Unlicensed landscape irrigation contractor sued to collect an unpaid bill for a sprinkling system.  The collection complaint was dismissed & the New Jersey consumer obtained a New Jersey Consumer Fraud refund & an award of fees & costs.
Owner of cleaning & restoration franchise specializing in mitigating damage following a fire or flood filed a collection action.  New Jersey Consumer Fraud plaintiff’s failure to provide a written estimate & obtain a written authorization placed the cost of his services in doubt. 


NEED HELP WITH YOUR NEW JERSEY CASE?
Handling your New Jersey case wrong from the beginning may only cost you more money and time in the end!!  Do it right the first time by seeking legal advice from a competent New Jersey lawyer!
Let the Law Office of Paul DePetris help you with your New Jersey case.  Not all New Jersey cases require you to pay expensive legal fees to get legal help.  


WHY SHOULD NEW JERSEY PRO SE PLAINTIFFS AND NEW JERSEY PRO SE DEFENDANTS SEEK HELP FROM A NEW JERSEY LAWYER?
Handling your New Jersey case wrong from the beginning may only cost you more money and time in the end!!   Do it right the first time by seeking legal advice from a competent New Jersey lawyer!
Many New Jersey pro se plaintiffs and New Jersey pro se defendants make the mistake of not consulting a New Jersey lawyer before filing New Jersey Court papers only to later learn that the New Jersey pro se plaintiffs and New Jersey pro se defendants made serious mistakes that could cause them to lose their New Jersey case.  Let the Law Office of Paul DePetris help you with your New Jersey case.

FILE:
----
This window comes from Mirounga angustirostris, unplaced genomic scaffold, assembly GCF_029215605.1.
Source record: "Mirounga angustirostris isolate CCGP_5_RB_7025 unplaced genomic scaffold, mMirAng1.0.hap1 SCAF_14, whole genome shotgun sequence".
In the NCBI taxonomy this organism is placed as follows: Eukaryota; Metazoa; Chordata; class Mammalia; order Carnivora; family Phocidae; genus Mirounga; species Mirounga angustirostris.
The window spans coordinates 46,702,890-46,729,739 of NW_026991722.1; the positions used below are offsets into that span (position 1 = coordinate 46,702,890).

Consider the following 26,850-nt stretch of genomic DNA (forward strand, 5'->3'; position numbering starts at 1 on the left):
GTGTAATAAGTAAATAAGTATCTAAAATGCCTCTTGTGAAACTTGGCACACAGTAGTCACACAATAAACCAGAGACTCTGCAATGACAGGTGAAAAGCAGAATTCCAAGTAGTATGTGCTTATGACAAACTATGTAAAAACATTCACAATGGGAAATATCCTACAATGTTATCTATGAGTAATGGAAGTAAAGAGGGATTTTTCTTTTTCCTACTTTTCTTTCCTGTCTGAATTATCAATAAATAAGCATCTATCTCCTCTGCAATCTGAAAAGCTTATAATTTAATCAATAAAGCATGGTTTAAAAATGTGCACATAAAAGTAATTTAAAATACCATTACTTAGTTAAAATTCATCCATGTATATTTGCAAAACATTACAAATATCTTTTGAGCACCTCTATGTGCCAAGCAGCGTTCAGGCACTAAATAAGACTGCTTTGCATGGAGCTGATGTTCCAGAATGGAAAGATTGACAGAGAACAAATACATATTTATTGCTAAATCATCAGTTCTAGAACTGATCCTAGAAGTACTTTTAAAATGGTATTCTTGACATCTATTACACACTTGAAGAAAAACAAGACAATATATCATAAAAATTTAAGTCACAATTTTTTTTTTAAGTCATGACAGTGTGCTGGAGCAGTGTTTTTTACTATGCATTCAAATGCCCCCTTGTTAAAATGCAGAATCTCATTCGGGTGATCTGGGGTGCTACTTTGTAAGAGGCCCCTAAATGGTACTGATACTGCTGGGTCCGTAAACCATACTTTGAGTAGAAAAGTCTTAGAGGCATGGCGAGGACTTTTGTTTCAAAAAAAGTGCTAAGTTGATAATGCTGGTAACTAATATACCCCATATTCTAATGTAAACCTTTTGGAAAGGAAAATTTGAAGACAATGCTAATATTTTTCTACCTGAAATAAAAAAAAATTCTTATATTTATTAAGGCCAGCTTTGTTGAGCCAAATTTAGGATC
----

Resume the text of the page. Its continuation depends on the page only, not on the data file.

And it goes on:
CAN I RELY ON NEW JERSEY COURT PERSONNEL FOR LEGAL ADVICE?
New Jersey Court employees cannot give you “free” legal advice and a New Jersey Court judge may refuse to let you claim that you were right in taking an action (or in deciding not to take action) because you relied on advice from such employees.  Most New Jersey Court employees are not trained New Jersey attorneys and therefore, they may not know what advice to give you.  Working at the New Jersey Court as a non-judge is not the same as practicing law. 


CAN I RELY ON NEW JERSEY COURT FORMS PROVIDED BY THE NEW JERSEY COURT?
The New Jersey Court usually provides certain types of New Jersey Court legal forms to the public and those forms are often very helpful.  However, beware relying on New Jersey Court forms provided by the New Jersey Court – the New Jersey Court forms are often deceptively simple, while New Jersey cases often are much more complex than they first appear to be.   There is simply no substitute for a competent New Jersey attorney licensed to practice law in New Jersey who has experience handling New Jersey cases.  New Jersey Court forms don’t talk and New Jersey Court forms and their directions rarely, if ever, cover every possible situation, set of facts or legal issue that may arise in a New Jersey case.  Each New Jersey case has its own particular legal issues and therefore, its own challenges.   If you can afford a competent New Jersey attorney, it is best to have the New Jersey attorney prepare your New Jersey Court paperwork for you.  


CAN I HANDLE A NEW JERSEY CASE MYSELF?